Juvenile absence epilepsy, a related condition, may involve the development of both absence and tonic-clonic seizures in adulthood.

Myoclonic Seizures

Myoclonic seizures are known for their sudden and abrupt jerks or twitches in the body or limbs. These seizures tend to occur in clusters and are commonly experienced in the morning. These seizures can be part of a syndrome called juvenile myoclonic epilepsy, where individuals may also experience tonic-clonic seizures. 

Myoclonic seizures can also be associated with other epilepsy-related conditions. Managing myoclonic seizures typically involves tailored medications based on individual needs.

Tonic Seizures

Tonic seizures involve sudden and intense stiffness in the arms, back, and legs, leading to falls and potential injuries. Individuals with multiple brain injuries and intellectual disabilities may experience tonic seizures

Atonic Seizures (“Drop Attacks/Drop Seizures”)

Atonic seizures involve a sudden loss of muscle control, resulting in collapsing and potential injuries. 

Tonic-Clonic Seizures (“Grand Mal Seizures”)

Tonic-clonic seizures, previously termed grand mal seizures, can arise from various seizure types, such as focal or generalized seizures. These are the most dramatic epileptic seizures, characterized by a sudden loss of consciousness, body stiffening, and shaking. Tonic-clonic seizures may lead to loss of bladder control or biting of the tongue and can last several minutes. 

Understanding these seizures is crucial for accurate diagnosis and effective treatment. Seeking immediate medical attention for individuals experiencing tonic-clonic seizures ensures proper evaluation and management.

Signs of a Seizure

  • Temporary confusion
  • Staring spell
  • Uncontrollable jerking movements of arms and legs
  • Loss of consciousness or awareness
  • Cognitive or emotional changes, including fear, anxiety, or déjà vu

If someone exhibits these signs, seeking immediate medical help is crucial.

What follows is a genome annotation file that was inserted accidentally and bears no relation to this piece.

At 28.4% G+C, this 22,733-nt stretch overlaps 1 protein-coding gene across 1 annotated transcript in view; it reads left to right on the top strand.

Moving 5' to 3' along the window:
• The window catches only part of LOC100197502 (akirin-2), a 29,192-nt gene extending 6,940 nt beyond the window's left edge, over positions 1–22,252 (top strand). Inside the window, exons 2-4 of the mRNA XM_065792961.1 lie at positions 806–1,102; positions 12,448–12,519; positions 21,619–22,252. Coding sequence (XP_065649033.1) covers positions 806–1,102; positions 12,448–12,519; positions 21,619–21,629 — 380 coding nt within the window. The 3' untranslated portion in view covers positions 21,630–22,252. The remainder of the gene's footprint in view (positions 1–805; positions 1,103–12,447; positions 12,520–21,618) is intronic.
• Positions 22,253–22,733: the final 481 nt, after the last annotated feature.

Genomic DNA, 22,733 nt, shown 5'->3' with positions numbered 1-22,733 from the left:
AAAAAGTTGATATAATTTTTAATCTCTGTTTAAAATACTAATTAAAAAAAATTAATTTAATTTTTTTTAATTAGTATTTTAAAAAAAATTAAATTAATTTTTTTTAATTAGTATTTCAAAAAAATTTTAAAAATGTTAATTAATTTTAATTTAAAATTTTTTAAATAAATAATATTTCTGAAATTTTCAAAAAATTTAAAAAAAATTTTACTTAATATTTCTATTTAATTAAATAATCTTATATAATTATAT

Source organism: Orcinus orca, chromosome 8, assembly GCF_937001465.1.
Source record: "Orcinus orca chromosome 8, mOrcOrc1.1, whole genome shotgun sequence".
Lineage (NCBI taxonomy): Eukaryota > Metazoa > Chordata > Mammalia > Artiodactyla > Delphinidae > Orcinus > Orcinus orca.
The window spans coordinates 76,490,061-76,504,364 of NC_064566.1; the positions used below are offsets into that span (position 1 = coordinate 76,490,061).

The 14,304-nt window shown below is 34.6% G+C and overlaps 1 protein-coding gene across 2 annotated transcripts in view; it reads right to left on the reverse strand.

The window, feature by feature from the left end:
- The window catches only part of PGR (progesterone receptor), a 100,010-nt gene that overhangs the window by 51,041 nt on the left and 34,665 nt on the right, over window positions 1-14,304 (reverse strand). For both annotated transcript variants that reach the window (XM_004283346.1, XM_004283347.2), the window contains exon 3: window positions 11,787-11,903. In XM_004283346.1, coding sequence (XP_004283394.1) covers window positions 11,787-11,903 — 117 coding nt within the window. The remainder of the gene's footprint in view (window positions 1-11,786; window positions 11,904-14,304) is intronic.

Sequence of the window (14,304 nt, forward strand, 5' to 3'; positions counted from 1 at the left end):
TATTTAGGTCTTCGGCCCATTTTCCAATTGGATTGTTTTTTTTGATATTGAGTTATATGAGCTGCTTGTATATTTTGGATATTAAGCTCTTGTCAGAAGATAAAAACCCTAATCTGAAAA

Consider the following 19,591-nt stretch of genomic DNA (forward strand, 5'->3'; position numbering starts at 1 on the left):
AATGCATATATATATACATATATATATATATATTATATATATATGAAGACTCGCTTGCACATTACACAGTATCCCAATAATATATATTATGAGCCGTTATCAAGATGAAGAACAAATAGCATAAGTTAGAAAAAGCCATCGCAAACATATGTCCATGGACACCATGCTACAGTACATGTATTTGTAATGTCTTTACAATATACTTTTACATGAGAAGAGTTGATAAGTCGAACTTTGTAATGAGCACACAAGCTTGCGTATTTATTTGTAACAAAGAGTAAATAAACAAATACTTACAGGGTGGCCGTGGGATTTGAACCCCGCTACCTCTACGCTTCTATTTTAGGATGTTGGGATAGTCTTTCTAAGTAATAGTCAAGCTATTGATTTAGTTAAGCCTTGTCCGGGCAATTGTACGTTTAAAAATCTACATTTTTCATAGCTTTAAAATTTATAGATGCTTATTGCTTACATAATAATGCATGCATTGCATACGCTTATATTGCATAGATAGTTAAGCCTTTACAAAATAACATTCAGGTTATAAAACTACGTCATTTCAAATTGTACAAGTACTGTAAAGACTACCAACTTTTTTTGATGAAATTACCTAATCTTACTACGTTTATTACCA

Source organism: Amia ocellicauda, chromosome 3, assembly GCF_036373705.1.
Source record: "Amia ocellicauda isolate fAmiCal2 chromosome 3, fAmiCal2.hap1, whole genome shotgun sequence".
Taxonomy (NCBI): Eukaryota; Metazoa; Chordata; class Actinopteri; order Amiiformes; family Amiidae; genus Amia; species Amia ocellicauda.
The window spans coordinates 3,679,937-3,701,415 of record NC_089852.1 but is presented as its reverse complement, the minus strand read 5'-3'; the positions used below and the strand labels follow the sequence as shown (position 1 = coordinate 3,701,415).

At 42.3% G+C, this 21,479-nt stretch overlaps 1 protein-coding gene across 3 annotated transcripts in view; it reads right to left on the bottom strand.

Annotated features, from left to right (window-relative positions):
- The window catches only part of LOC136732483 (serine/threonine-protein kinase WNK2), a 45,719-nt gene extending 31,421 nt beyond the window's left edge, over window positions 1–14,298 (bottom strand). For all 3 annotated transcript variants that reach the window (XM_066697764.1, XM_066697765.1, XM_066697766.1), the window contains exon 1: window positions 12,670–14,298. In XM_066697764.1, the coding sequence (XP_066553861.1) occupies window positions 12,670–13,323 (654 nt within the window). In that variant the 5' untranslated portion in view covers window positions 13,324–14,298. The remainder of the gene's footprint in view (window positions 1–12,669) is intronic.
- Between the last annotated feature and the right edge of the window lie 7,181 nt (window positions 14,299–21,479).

Causes

Seizures can occur due to a variety of factors, including:

  • Aneurysms
  • Brain tumors
  • Cerebral hypoxia (lack of oxygen)
  • Degenerative brain diseases
  • Drugs and alcohol (including prescription medications)
  • Eclampsia (pregnancy-related high blood pressure)
  • Electrolyte problems
  • Epilepsy (the occurrence of two or more seizures at least 24 hours apart, without a known cause.)
  • Fevers
  • Genetic disorders
  • Hormone-related changes
  • Infections (encephalitis or meningitis)
  • Inflammation from autoimmune conditions
  • Mental health problems (psychogenic seizures)
  • Metabolic problems
  • Problems with brain structure
  • Severe concussion or traumatic brain injury
  • Sepsis
  • Sensitivity to flashing lights
  • Strokes or transient ischemic attacks (TIAs)
  • Toxins and poisons

Prevention

To minimize the risk of seizures, individuals can take preventive measures such as:

  • Maintaining a healthy lifestyle
  • Avoiding drugs and alcohol
  • Identifying and avoiding personal triggers
  • Adhering to prescribed medications
  • Managing stress through relaxation techniques

Understanding the signs and causes of seizures is crucial for prompt medical intervention and effective management. If you or someone you know experiences symptoms of a seizure, seek medical assistance immediately.

Going to the Emergency Room

A seizure episode can be a very scary and traumatic event for the patient, family, or anyone involved. Getting to the Emergency Room should most likely be the primary goal by either personal transportation or calling 911, whichever is faster in your particular scenario. Upon arrival to a TotalCare the patient will be quickly assessed and if deemed acute or critical they will often be brought back immediately from the waiting room for evaluation by medical staff. 

At TotalCare, we prioritize your health by offering 24/7 access to state-of-the-art diagnostic tools such as CT scans along with in-house labs and a variety of acute treatment options. Our dedicated physicians and staff will conduct thorough history and physical examinations to best understand the underlying cause of your condition. This comprehensive approach enables us to provide the most effective, efficient, and rapid treatment plan, ensuring you get the emergency care needed and feel better as soon as possible.

A potential TotalCare Emergency Department workup will possibly include blood labs, CT imaging of the brain (and imaging of other potentially injured areas), EKG, and urine studies all looking for potential causes or complications associated with the seizure event. With the information from these studies the medical staff and physician can guide care and perform specific treatments to stabilize the patient’s medical condition and stop potential upcoming seizures with a goal of patient safety and seizure resolution.